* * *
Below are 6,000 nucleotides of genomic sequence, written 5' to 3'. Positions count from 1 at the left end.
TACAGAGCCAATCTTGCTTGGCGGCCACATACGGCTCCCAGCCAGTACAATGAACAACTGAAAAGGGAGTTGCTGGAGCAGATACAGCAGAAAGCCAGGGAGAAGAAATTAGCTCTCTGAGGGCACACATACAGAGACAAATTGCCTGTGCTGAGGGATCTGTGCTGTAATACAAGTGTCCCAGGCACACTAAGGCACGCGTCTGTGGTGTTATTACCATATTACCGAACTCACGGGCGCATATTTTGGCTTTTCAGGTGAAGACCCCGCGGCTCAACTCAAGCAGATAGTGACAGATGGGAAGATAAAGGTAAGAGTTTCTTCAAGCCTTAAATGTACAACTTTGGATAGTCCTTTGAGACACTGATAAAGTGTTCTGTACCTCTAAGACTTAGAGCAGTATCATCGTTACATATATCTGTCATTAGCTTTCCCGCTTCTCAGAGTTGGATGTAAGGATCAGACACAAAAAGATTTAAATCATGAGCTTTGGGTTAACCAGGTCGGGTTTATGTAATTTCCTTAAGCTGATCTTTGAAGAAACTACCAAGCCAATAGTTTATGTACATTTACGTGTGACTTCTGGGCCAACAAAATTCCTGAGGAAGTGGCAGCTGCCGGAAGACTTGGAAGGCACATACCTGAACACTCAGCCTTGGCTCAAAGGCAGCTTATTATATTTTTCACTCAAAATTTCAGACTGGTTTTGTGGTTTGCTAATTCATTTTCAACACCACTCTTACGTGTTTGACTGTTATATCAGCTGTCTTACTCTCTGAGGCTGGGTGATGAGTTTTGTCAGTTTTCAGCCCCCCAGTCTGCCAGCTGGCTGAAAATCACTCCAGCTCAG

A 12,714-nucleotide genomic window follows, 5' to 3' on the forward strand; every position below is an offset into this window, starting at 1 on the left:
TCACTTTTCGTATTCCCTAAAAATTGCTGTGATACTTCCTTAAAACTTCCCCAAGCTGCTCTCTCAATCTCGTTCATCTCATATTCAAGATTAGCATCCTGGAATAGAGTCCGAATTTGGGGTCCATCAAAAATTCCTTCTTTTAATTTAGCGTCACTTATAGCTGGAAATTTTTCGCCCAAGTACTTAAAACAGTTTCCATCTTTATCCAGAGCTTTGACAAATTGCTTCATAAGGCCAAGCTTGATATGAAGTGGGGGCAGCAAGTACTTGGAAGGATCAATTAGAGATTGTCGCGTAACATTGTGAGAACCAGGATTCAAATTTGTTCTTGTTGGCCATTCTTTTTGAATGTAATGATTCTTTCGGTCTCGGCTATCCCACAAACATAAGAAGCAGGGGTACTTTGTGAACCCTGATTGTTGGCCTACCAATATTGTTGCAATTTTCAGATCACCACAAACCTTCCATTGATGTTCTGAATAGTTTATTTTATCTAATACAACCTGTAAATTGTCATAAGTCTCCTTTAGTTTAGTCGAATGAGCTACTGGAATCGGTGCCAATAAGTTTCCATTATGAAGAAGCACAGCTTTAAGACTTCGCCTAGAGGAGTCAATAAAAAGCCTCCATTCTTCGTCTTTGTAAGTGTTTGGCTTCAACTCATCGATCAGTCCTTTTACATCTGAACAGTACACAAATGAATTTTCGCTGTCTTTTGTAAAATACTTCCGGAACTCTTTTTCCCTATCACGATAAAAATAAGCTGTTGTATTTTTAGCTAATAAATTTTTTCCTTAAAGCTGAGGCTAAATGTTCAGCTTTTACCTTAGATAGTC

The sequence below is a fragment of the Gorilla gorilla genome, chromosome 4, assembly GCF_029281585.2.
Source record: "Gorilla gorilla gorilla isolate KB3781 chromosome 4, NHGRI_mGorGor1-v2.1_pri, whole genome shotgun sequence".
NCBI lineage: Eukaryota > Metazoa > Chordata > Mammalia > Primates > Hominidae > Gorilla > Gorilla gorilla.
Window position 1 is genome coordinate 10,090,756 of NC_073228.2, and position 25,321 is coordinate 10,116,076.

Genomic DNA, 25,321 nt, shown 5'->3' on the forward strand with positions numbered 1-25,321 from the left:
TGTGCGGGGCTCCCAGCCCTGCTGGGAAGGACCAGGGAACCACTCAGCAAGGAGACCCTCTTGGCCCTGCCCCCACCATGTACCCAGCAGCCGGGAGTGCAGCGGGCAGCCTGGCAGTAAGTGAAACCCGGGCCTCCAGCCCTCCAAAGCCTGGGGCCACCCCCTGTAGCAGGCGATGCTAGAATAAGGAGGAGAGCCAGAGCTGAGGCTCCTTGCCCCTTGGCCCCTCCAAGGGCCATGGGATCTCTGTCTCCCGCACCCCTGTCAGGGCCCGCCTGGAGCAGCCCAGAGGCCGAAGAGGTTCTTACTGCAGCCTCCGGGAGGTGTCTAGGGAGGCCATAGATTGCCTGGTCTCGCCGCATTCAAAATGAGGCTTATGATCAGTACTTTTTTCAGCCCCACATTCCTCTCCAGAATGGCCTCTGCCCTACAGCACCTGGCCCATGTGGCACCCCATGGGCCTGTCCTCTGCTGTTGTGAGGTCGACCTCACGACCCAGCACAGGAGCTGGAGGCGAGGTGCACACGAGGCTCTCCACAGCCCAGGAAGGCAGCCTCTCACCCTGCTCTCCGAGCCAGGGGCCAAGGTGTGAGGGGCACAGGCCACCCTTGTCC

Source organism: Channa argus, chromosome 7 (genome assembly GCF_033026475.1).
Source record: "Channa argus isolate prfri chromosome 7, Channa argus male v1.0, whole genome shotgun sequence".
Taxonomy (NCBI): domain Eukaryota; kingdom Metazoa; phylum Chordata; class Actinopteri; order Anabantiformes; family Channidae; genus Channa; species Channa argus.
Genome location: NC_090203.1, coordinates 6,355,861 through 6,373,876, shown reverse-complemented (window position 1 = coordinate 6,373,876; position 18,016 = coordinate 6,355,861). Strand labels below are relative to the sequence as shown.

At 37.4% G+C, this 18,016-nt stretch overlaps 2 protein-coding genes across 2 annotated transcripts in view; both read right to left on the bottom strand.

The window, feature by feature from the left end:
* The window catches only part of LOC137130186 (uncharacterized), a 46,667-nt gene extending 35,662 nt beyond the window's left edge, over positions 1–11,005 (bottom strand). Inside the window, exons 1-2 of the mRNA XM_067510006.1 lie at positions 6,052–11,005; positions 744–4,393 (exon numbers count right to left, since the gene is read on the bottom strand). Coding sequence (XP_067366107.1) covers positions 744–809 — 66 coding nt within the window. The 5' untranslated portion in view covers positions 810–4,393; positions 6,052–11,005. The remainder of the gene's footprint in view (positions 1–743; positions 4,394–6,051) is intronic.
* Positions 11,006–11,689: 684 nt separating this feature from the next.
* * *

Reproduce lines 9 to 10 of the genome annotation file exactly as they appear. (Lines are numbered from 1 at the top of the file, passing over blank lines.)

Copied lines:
Genomic DNA, 25,321 nt, shown 5'->3' on the forward strand with positions numbered 1-25,321 from the left:
TGTGCGGGGCTCCCAGCCCTGCTGGGAAGGACCAGGGAACCACTCAGCAAGGAGACCCTCTTGGCCCTGCCCCCACCATGTACCCAGCAGCCGGGAGTGCAGCGGGCAGCCTGGCAGTAAGTGAAACCCGGGCCTCCAGCCCTCCAAAGCCTGGGGCCACCCCCTGTAGCAGGCGATGCTAGAATAAGGAGGAGAGCCAGAGCTGAGGCTCCTTGCCCCTTGGCCCCTCCAAGGGCCATGGGATCTCTGTCTCCCGCACCCCTGTCAGGGCCCGCCTGGAGCAGCCCAGAGGCCGAAGAGGTTCTTACTGCAGCCTCCGGGAGGTGTCTAGGGAGGCCATAGATTGCCTGGTCTCGCCGCATTCAAAATGAGGCTTATGATCAGTACTTTTTTCAGCCCCACATTCCTCTCCAGAATGGCCTCTGCCCTACAGCACCTGGCCCATGTGGCACCCCATGGGCCTGTCCTCTGCTGTTGTGAGGTCGACCTCACGACCCAGCACAGGAGCTGGAGGCGAGGTGCACACGAGGCTCTCCACAGCCCAGGAAGGCAGCCTCTCACCCTGCTCTCCGAGCCAGGGGCCAAGGTGTGAGGGGCACAGGCCACCCTTGTCC